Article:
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Seaport Salty Swirl Ice Cream is full of chocolate covered pretzels and peanuts, then swirled with salted caramel and peanut butter sauces.

Seaport Salty Swirl Ice Cream

You'll need to plan ahead to make this ice cream since the base needs to refrigerate overnight. I made the base the day before and the sauces the day of serving. Once the ice cream is layered with the sauces, you'll need another four hours of freezing time.


For the ice cream base:

  • 2 cups heavy cream
  • 3/4 cup whole milk
  • 3/4 cup sugar
  • 1/8 teaspoon salt
  • 1 teaspoon vanilla bean paste optional

For the salted caramel sauce:

  • 1 cup white sugar
  • 3/4 cup unsalted butter room temperature
  • 1/2 cup heavy cream room temperature
  • 1 1/2 teaspoons sea salt I used fleur de sel

For the mix ins:

  • 1/4 cup chopped salted peanuts
  • 1/2 cup chopped chocolate covered pretzels

For the peanut butter sauce:

  • 1 cup creamy peanut butter
  • 2 Tablespoons whole milk
  • 2 Tablespoons heavy cream
  • 4 Tablespoons honey


  1. Prepare an ice bath in a bowl large enough to accommodate a medium heat proof bowl.
  2. Make the ice cream base by mixing the heavy cream, milk, sugar and salt in a medium sauce pan. Heat to 170 degrees F on an instant read thermometer. Do not boil.
  3. Remove from heat, stir in vanilla paste, if using, then pour mixture into a medium heat proof bowl (I used a pyrex bowl.)
  4. Place bowl into the ice bath to help it cool down to room temperature, keeping the water level below the rim of the bowl so it doesn't get into your mixture. Stir occasionally to aid in cooling. Cover and refrigerate overnight.
  5. Make the caramel sauce. In a heavy bottom sauce pan heat the one cup of white sugar over medium heat. Do not touch the sugar until you see all of the sides begin to melt. They may already look like they're turning a deep caramel color. Don't let this process go too far or your sugar will burn. Once you see the melted sides, use a spoon or heat proof spatula to pull the melted sides into the center. Stir it frequently until it reaches a deep amber color and becomes syrupy, lowering the heat if necessary.
  6. Once it becomes syrupy, remove the caramel from the heat and add the butter. Stir until it is completely melted. You may have clumps of caramel that form. Don't worry about it. Add the cream and the salt and combine as best you can, then return to the heat, stirring frequently until the mixture completely combines. If you had any clumps of caramel, they should melt and combine with the butter and cream as you heat it. Once your sauce has come together, remove from heat. I had a few tiny clumps of caramel left, so I strained my mixture into a mason jar to remove them. If you don't have that issue, just pour your sauce into a heat proof container to cool.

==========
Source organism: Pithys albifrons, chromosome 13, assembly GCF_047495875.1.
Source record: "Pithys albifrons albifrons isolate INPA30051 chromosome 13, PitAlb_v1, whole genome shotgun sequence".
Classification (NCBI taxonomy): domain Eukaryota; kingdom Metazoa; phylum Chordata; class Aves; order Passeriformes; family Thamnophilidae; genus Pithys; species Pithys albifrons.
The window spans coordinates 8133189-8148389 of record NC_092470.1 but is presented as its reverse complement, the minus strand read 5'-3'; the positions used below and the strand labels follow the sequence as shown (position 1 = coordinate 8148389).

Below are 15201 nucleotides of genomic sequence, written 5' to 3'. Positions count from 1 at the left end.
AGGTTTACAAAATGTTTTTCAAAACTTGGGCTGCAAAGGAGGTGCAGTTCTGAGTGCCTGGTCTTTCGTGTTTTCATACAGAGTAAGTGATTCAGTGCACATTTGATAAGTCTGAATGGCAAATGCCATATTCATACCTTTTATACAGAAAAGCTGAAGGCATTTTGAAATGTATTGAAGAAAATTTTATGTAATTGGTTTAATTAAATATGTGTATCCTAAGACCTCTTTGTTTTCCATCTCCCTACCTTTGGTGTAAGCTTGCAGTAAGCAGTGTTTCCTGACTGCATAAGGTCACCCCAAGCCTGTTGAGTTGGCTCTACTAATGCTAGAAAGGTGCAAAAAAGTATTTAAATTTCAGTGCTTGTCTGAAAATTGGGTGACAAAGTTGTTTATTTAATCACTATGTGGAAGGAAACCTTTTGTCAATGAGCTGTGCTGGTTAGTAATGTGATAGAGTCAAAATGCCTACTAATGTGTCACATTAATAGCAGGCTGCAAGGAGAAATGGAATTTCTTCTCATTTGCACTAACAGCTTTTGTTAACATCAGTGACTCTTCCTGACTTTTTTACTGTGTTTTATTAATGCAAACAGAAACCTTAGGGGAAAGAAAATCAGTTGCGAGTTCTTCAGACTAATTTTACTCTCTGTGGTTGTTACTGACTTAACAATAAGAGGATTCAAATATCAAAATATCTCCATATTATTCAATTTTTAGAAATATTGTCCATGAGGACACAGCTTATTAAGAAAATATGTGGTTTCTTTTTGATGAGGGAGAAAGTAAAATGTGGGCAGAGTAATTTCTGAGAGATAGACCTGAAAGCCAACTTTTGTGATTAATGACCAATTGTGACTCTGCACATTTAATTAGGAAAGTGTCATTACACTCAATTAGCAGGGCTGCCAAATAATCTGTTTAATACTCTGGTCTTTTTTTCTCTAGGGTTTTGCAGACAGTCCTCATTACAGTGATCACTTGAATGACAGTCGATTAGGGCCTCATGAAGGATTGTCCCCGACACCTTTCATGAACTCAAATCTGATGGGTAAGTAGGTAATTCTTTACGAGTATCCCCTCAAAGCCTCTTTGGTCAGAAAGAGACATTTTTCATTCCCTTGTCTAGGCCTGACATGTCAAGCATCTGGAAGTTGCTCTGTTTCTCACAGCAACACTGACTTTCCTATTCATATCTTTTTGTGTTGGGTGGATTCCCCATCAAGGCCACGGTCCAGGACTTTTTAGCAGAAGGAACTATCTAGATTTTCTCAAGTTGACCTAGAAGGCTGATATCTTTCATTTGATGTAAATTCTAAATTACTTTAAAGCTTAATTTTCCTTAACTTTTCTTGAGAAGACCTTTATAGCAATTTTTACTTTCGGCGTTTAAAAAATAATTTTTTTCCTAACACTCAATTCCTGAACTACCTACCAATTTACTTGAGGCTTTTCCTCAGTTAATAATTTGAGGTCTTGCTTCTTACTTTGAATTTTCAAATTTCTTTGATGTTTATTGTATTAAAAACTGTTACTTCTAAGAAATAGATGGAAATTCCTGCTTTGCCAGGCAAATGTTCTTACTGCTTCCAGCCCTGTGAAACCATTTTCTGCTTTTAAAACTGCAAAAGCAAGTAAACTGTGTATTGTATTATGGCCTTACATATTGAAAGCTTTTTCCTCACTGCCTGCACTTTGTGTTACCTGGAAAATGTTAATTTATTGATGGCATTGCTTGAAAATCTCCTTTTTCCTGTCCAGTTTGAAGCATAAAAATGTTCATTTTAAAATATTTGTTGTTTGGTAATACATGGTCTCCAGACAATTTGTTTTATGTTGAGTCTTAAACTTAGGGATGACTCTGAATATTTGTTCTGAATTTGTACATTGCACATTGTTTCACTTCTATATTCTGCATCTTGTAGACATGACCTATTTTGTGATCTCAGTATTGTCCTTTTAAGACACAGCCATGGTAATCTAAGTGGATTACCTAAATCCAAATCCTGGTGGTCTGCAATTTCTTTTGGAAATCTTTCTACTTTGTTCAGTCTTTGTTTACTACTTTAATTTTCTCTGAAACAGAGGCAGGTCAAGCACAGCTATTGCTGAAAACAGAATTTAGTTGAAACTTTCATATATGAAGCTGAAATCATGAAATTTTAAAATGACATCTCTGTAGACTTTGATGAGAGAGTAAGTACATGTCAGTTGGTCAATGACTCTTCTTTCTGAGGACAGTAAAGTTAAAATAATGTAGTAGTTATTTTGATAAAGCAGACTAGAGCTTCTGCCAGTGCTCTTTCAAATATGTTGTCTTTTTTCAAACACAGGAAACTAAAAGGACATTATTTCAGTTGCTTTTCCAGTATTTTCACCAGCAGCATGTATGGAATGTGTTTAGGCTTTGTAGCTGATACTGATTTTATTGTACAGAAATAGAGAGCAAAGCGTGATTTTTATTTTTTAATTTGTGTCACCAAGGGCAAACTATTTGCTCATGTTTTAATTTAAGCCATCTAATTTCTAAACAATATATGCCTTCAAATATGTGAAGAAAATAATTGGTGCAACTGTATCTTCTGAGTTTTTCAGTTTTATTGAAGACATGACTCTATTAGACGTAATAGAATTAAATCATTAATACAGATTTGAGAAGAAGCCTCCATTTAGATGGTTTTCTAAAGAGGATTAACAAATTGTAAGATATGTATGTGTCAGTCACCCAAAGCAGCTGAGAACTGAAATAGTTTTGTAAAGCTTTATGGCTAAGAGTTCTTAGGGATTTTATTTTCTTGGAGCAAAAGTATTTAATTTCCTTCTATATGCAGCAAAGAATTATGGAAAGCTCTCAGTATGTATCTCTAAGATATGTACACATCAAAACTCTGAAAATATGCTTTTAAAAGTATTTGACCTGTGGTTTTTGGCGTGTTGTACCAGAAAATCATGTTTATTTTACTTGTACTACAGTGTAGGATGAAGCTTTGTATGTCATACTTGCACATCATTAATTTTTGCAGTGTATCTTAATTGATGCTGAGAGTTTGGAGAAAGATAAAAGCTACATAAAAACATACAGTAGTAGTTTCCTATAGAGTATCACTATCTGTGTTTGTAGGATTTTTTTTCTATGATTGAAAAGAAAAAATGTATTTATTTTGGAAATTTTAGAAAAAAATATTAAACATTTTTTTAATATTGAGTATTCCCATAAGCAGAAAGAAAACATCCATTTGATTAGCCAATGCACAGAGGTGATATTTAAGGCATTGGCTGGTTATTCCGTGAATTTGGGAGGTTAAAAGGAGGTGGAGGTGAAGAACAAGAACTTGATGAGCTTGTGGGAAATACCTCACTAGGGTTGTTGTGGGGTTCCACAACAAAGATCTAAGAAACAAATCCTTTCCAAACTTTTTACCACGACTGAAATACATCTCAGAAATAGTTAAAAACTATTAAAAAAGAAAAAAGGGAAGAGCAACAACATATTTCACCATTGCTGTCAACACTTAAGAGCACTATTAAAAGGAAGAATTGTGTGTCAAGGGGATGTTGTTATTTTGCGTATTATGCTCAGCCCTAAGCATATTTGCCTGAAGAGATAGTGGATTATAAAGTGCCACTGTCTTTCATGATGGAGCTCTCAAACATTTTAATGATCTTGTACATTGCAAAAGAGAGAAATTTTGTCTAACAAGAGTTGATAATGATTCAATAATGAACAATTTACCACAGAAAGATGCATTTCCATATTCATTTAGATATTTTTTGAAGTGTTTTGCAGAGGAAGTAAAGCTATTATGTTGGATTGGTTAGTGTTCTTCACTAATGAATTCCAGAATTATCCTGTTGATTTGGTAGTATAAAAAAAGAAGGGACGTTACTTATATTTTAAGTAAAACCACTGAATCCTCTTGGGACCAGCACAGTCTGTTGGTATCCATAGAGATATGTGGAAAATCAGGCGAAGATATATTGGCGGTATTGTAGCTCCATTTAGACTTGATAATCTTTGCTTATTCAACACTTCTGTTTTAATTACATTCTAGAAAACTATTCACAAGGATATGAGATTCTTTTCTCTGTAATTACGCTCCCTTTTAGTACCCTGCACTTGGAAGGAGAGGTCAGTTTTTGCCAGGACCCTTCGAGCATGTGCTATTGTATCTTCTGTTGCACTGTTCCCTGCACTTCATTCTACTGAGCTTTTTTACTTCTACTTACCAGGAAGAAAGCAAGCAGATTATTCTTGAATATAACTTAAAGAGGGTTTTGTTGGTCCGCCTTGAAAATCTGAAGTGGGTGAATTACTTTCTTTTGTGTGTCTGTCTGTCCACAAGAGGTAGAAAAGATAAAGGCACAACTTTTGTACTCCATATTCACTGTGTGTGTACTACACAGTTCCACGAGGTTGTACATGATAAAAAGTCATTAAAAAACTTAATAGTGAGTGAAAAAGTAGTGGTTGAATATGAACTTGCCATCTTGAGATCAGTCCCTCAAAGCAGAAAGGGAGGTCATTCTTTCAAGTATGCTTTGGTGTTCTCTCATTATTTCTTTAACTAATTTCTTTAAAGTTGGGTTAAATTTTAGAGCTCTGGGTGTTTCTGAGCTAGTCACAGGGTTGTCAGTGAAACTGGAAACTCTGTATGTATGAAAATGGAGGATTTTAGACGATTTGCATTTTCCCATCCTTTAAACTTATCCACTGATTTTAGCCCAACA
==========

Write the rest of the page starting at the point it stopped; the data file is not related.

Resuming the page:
7. Make the peanut butter sauce. Combine all ingredients for the peanut butter sauce in a sauce pan and warm until combined and smooth. You could also do this in the microwave. Allow to cool to room temperature.
  8. Once your ice cream base has been chilled overnight, pour into an ice cream maker and churn according to manufacturer's directions. When the ice cream is nearing the end of churning, add the chopped chocolate covered pretzels and peanuts and finish churning.
  9. Spoon a small layer of peanut butter and caramel sauce into the bottom of a freezer safe container. Spoon a layer of ice cream on top and lightly spread to even it out. Continue layering sauces and ice cream until container is full. I like to end with a layer of sauces.
  10. Cover the surface with plastic wrap to prevent freezer burn and seal the container with a lid, if you have one, or cover tightly with more plastic wrap or foil. Freeze until firm, about 4 hours.

Recipe Notes

*I mention heat proof containers a few times throughout the recipe. I used mason jars or pyrex bowls. If you pour a hot mixture into a glass container that isn't tempered, you will risk it cracking, which will ruin your container and your sauce. So choose your containers carefully.

*My peanut butter sauce cooked a bit too long while I was doing camera adjustments and it was more thick than saucy. I decided to use it that way so that I had soft spoonfuls of the mixture throughout my ice cream. I could have added a bit more milk or cream and heated gently to bring it back to a saucy consistency. Either way will work out fine, if it happens to you.

*The sauces will take some time to cool before you use them. They must be cooled to room temperature before you layer them with the ice cream or they will melt it. So don't even worry about churning your ice cream until your sauces have both cooled and are ready to use.

*You will have leftovers of both sauces. I had about half of each left over. These should be refrigerated and used within two weeks. They will get very thick in the refrigerator, but can be brought back to their saucy consistency with gentle heating. Do not overheat or bring to a boil.

*Since you will layer as much as you want into your ice cream based on preference, I left the full recipes in. I wouldn't halve the caramel, because I like having caramel sauce on hand for other recipes. The peanut butter sauce can be easily halved if you don't want left overs.

*If you want a short cut, use a good quality prepared salted caramel sauce. I would probably use Trader Joe's Fleur de Sel Caramel Sauce. I'm giving you a link so you know what it looks like. It's less expensive to buy it in the store. Feel free to use what you like. However, the homemade sauce is really good and adds lots of flavor.

Recipe slightly adapted from Scoop Adventures The Best Ice Cream of the 50 States

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